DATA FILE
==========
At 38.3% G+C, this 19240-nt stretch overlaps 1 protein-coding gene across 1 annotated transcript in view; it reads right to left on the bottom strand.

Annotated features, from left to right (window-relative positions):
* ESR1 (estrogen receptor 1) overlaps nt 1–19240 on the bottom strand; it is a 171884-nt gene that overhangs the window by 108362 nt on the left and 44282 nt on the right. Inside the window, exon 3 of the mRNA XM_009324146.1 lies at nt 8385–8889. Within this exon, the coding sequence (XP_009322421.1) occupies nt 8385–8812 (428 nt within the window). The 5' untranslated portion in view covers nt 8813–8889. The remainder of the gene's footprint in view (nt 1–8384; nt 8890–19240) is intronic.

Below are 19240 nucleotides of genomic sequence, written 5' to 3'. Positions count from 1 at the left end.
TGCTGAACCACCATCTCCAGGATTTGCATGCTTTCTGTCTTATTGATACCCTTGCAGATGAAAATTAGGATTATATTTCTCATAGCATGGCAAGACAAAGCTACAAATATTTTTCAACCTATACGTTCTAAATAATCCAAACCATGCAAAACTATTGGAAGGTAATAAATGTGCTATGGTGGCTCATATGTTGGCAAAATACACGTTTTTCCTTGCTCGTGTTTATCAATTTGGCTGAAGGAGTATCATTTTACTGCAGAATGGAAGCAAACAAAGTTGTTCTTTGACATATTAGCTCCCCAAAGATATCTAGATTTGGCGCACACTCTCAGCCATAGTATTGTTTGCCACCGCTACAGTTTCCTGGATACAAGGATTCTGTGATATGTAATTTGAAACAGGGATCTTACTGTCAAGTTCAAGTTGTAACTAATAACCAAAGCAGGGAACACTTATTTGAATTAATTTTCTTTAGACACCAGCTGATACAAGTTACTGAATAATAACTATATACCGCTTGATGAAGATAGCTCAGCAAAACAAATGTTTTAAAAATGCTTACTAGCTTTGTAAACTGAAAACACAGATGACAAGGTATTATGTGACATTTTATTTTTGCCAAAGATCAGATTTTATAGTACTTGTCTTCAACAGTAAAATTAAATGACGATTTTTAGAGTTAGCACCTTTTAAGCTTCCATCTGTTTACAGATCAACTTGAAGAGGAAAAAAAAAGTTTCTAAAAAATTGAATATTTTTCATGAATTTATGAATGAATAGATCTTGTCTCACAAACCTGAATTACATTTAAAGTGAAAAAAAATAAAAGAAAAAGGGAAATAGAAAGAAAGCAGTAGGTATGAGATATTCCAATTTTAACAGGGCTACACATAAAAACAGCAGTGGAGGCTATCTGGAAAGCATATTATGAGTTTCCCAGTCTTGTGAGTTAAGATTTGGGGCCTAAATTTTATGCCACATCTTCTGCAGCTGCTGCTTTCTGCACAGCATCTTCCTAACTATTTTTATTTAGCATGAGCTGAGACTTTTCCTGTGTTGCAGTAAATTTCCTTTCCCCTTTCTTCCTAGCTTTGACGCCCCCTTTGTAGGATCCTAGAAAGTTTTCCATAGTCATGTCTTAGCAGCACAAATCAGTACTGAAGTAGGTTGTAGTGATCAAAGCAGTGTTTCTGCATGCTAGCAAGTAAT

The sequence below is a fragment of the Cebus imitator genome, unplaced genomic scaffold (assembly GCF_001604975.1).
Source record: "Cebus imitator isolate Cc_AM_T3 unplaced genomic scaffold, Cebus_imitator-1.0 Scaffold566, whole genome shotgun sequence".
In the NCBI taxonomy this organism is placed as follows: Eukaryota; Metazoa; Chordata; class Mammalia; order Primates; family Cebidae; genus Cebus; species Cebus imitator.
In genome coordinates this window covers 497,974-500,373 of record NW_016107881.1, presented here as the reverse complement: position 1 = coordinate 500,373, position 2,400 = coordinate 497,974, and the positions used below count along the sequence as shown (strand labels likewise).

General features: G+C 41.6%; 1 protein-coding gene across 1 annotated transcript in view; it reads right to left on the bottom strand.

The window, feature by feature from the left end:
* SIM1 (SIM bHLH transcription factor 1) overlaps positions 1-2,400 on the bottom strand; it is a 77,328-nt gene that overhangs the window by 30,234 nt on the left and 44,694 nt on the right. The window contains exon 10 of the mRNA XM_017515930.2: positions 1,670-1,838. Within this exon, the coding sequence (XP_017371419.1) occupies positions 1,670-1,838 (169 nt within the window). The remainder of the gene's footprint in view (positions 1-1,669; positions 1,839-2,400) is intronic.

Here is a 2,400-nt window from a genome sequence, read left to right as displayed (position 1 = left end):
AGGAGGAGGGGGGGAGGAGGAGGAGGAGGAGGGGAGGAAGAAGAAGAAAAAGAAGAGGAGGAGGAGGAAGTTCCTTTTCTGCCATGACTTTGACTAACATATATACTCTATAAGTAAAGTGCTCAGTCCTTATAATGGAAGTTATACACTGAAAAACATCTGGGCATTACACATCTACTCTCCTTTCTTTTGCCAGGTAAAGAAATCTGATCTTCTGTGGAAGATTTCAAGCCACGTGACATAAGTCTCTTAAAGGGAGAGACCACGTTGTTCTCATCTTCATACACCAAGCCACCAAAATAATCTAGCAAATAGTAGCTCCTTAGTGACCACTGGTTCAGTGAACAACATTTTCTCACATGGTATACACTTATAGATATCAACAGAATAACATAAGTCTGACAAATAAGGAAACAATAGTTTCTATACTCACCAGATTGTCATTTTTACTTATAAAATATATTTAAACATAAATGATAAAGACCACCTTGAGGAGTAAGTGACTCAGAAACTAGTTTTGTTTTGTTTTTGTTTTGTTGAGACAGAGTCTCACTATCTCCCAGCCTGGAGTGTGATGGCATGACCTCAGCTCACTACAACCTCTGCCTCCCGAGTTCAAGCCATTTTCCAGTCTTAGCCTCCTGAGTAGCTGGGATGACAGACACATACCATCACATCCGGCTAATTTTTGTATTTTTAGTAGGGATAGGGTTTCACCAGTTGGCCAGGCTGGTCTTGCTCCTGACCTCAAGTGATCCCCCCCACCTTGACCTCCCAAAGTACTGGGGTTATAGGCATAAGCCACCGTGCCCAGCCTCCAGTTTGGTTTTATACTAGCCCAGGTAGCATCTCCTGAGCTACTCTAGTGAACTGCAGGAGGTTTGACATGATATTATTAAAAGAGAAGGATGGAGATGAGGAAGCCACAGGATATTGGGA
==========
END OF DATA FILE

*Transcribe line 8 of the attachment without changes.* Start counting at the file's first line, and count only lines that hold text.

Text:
In the NCBI taxonomy this organism is placed as follows: Eukaryota; Metazoa; Chordata; class Mammalia; order Primates; family Cebidae; genus Cebus; species Cebus imitator.